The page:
New doctoral short course: “Narrative Bioethics” (26th – 29th May 2015)

The KISS DTC, UCL Economic & Social Research Council DTC and the AHRC London Arts and Humanities Partnership have awarded funding to seven doctoral training activities situated at the interface of Social Science and the Arts and Humanities.

We are delighted to announce that one of the funded project is a short course on Narrative Bioethics, organized by Dr Silvia Camporesi (Department of Social Science,  Health & Medicine, KCL) and Dr Maria Vaccarella (Centre for the Humanities and Health, and Department of Comparative Literature, KCL).

This short course is open to students across King’s College London, School of Advanced Study (University of London) and University College London. Sessions will take place from May 26th to May 29th, 2015, 2 to 5 pm, room 3.1.1 East Wing, Strand Campus.

Description:

By definition, Bioethics is an interdisciplinary enterprise across the social sciences and the humanities. Narrative approaches to bioethics further emphasize this cross-field collaboration, as they employ narratological concepts to unpack the moral implications of stories in and beyond clinical settings. In addition, the universal quality of health and body related issues positions medicine (in its broadest sense) as the perfect ‘bridge’ for an interdisciplinary training across the Social Sciences, and the Arts & Humanities.

Quinn Dombrowski, "Good Narrative" (cc by-sa 2.0)

Quinn Dombrowski, “Good Narrative” (cc by-sa 2.0)

In this short course, we will adopt a ‘Case Stories’ approach to training, which is meant to expand the more traditional “case studies” approach, by taking into account the narrative qualities of cases. We will analyse and discuss bioethical issues and controversies, as they are represented in a variety of media: from literature to films, from literary journalism to graphic novels. While engaging in this shared formative arena and possibly discovering intriguing new ramifications of their research, our doctoral students will also work towards more discipline-specific training objectives. PhD students in Social Sciences will learn how to implement a bottom-up approach to Bioethics, grounded in a fine-grained description of cases, as opposed to top-down normative frameworks such as principlism. PhD students in the Arts and Humanities will learn how to tease out the ethical (alongside the aesthetical and political) implications of the cultural products and phenomena they are researching.

Programme:

Each session would be structured around a mini-lecture in which we explore key narratological and bioethical concepts, analysis and discussion of one or more case story(/ies).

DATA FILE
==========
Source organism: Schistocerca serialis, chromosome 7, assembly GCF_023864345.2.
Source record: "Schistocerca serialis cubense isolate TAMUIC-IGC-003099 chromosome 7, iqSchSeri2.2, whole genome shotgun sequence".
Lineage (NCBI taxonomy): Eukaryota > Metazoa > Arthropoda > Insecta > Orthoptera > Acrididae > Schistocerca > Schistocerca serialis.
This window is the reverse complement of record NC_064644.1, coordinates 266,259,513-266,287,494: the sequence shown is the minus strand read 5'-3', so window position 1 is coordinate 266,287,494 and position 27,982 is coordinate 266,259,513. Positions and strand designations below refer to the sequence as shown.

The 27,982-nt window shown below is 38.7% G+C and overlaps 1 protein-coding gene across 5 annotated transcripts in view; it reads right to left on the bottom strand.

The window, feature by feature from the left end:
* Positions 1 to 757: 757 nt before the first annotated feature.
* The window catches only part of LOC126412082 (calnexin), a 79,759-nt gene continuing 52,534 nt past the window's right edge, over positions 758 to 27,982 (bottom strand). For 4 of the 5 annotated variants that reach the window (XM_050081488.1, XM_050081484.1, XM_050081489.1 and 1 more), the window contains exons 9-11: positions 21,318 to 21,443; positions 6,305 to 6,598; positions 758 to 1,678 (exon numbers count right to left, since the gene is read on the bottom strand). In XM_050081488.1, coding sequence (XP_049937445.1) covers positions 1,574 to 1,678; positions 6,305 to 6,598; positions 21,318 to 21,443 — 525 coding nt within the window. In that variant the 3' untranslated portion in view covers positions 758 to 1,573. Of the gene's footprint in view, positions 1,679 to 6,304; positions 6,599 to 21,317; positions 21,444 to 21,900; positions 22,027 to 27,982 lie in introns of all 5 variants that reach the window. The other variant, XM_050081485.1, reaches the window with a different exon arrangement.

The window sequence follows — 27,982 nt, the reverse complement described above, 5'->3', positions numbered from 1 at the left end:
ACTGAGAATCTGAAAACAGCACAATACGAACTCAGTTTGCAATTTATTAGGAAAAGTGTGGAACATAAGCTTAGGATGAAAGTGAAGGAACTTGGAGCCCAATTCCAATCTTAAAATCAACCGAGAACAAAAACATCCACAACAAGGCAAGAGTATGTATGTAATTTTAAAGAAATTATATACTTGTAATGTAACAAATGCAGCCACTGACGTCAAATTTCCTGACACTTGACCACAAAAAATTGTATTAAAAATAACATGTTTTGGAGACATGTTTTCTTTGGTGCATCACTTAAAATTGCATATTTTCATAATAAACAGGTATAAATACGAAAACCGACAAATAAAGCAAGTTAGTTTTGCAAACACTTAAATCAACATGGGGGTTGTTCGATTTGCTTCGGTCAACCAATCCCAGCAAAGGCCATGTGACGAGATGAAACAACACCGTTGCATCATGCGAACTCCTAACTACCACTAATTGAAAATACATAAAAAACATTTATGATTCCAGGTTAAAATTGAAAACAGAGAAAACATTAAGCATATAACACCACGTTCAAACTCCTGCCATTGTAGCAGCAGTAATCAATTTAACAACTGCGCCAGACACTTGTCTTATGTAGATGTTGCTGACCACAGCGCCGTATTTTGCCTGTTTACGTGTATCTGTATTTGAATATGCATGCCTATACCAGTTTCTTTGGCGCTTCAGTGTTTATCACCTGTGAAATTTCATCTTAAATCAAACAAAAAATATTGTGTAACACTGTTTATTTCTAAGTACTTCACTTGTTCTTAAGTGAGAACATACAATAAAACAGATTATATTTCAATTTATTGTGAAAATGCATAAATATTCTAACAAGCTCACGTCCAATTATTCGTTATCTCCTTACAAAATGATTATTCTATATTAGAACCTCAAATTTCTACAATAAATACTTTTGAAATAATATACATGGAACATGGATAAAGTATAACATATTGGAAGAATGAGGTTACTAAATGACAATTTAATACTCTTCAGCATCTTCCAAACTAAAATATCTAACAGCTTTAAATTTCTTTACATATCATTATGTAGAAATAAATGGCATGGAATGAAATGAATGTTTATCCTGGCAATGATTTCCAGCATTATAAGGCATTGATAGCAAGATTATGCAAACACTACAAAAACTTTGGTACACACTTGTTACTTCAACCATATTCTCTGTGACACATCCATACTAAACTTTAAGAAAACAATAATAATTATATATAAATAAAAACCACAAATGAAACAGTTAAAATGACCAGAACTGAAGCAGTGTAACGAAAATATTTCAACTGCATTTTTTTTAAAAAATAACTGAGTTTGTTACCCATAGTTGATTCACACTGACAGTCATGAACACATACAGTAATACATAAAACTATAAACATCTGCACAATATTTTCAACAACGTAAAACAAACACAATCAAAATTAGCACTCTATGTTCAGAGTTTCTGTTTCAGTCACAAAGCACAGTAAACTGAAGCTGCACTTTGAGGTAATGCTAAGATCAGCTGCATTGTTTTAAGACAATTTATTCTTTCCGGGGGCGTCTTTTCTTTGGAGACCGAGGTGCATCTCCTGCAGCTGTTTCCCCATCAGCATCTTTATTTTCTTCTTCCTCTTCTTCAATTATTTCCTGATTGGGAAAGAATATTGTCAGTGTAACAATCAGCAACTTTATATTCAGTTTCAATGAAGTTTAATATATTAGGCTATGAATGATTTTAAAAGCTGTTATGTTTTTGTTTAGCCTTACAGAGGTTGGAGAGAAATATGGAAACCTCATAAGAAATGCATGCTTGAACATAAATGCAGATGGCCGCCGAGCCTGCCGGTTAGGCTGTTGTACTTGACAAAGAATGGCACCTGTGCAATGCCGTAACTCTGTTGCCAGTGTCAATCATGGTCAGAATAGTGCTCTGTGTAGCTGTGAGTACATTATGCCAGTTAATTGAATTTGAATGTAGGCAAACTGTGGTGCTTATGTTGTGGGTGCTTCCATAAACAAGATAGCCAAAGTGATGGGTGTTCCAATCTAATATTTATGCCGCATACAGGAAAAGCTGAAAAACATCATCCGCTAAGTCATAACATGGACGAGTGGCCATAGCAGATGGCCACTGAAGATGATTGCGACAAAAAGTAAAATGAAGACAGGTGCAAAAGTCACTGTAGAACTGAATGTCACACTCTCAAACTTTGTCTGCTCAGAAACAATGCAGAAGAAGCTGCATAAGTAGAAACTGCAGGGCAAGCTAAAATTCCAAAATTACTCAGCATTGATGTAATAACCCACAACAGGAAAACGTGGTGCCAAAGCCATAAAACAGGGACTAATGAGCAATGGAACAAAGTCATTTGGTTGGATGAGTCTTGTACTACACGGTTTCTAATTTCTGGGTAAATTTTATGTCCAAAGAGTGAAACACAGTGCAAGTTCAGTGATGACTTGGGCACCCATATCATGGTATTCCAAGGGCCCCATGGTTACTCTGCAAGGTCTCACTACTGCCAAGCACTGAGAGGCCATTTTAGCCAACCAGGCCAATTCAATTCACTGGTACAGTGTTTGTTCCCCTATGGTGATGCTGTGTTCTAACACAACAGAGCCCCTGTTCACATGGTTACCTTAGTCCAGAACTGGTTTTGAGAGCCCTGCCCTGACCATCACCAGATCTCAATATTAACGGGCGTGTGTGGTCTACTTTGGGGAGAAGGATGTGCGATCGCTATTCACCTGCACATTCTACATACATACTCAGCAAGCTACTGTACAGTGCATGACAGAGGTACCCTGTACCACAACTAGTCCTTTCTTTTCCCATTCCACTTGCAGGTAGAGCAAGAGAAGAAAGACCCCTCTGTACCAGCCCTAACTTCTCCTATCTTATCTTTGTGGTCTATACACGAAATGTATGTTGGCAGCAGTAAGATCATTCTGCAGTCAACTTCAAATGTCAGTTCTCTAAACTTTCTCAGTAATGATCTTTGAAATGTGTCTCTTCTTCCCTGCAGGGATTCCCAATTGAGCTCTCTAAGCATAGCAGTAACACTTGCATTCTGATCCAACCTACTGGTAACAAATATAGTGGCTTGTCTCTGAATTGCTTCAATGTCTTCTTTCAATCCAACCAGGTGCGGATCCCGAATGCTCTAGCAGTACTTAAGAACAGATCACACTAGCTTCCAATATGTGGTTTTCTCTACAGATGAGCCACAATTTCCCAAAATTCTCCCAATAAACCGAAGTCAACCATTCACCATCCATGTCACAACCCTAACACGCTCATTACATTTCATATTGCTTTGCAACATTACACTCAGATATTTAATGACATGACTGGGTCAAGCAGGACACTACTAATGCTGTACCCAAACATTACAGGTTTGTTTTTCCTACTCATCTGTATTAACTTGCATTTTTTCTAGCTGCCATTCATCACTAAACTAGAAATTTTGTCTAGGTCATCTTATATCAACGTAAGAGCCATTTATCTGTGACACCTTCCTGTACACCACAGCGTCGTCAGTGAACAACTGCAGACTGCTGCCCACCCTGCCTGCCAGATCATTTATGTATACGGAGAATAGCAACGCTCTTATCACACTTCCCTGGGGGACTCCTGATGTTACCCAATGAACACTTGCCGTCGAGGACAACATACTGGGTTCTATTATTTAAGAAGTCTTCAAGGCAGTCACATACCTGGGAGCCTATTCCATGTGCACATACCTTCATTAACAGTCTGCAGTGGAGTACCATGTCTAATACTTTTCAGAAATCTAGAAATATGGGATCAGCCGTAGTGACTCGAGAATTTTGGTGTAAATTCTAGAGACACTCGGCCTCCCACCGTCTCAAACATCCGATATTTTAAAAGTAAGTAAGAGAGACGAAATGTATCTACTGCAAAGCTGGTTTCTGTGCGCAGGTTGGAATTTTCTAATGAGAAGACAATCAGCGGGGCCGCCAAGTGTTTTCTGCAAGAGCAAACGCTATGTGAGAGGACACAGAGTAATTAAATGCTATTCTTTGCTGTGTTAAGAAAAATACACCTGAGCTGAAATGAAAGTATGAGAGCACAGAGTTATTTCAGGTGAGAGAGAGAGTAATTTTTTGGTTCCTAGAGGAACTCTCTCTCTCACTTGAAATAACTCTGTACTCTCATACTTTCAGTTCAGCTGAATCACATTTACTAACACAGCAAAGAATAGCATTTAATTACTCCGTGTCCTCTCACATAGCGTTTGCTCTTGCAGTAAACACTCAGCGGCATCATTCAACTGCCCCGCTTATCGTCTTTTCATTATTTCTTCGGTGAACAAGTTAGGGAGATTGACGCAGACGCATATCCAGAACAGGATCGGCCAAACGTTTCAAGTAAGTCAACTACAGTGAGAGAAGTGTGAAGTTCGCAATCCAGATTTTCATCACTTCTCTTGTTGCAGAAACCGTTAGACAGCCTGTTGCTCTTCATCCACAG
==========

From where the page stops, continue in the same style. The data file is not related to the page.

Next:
1) Introduction to Narrative Bioethics: Introduction to the field. What is a bioethics case? How do we acquire narrative competence?

2) Disability and Embodiment: Disability as a narrative, epistemic and ethical resource (Garland- Thompson). Embodiment in narrative and ethics. Case stories of counter-eugenic issues (e.g. prospective parents resorting to preimplantation genetic diagnosis to choose to have deaf children like themselves).

3) Unreliability and Cognition: Delusional patients and the reliability of first-person narrations. The construction of narrative empathy. Case stories of psychosis, dementia and cognitive impairment.

4) Agency and Alienation: Narrative construction of self, identity and agency, and their bioethical implications. Case stories of surgery, advance directives, and developmental disorders.

How to apply:

If you are interested in attending this course, please write to Dr Silvia Camporesi (silvia.1.camporesiATkcl.ac.uk) outlining your motivation for attending and your research interests. Numbers will be capped at 15 to facilitate small group discussion/interaction. Deadline: May 1st, 2015, 17:00  

Bioethics seminar and book launch: Prof Søren Holm and Dr Silvia Camporesi (19/01/15)

We are delighted to invite you all to a seminar by Professor Søren Holm on The seven deadly sins of bioethics – how bioethical argument can go disastrously wrong​, followed by the launch of Dr Silvia Camporesi‘s new book, From Bench to Bedside, to Track & Field: the Context of Enhancement and its Ethical Relevance​, recently published for the UC Medical Humanities Series, with a foreword by Professor Holm.

camporesi_cover_6x9-202x300When: Monday January 19th, 2pm to 4.30pm
Where: Room SW1.17, East Wing, Somerset House, Strand, London, WC2R 2LS
RSVP here